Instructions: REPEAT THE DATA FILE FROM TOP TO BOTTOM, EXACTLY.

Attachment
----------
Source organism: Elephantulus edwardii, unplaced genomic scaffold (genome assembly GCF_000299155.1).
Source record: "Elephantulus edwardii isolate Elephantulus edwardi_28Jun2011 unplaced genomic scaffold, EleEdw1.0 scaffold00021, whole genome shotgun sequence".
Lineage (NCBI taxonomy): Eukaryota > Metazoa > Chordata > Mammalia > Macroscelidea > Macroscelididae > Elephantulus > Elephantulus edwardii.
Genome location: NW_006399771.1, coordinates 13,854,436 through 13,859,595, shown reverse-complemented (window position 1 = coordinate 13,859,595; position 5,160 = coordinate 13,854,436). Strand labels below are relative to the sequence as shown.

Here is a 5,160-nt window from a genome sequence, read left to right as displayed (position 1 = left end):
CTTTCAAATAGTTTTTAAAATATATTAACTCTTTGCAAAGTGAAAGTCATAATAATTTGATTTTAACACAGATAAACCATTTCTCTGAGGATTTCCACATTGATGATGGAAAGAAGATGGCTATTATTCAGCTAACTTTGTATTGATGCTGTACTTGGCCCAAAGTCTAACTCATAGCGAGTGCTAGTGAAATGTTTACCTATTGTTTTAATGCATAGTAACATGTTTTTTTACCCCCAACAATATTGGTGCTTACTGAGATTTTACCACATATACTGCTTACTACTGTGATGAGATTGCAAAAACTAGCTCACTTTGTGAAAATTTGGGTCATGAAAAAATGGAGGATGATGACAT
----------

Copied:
Source organism: Elephantulus edwardii, unplaced genomic scaffold (genome assembly GCF_000299155.1).
Source record: "Elephantulus edwardii isolate Elephantulus edwardi_28Jun2011 unplaced genomic scaffold, EleEdw1.0 scaffold00021, whole genome shotgun sequence".
Lineage (NCBI taxonomy): Eukaryota > Metazoa > Chordata > Mammalia > Macroscelidea > Macroscelididae > Elephantulus > Elephantulus edwardii.
Genome location: NW_006399771.1, coordinates 13,854,436 through 13,859,595, shown reverse-complemented (window position 1 = coordinate 13,859,595; position 5,160 = coordinate 13,854,436). Strand labels below are relative to the sequence as shown.

Here is a 5,160-nt window from a genome sequence, read left to right as displayed (position 1 = left end):
CTTTCAAATAGTTTTTAAAATATATTAACTCTTTGCAAAGTGAAAGTCATAATAATTTGATTTTAACACAGATAAACCATTTCTCTGAGGATTTCCACATTGATGATGGAAAGAAGATGGCTATTATTCAGCTAACTTTGTATTGATGCTGTACTTGGCCCAAAGTCTAACTCATAGCGAGTGCTAGTGAAATGTTTACCTATTGTTTTAATGCATAGTAACATGTTTTTTTACCCCCAACAATATTGGTGCTTACTGAGATTTTACCACATATACTGCTTACTACTGTGATGAGATTGCAAAAACTAGCTCACTTTGTGAAAATTTGGGTCATGAAAAAATGGAGGATGATGACAT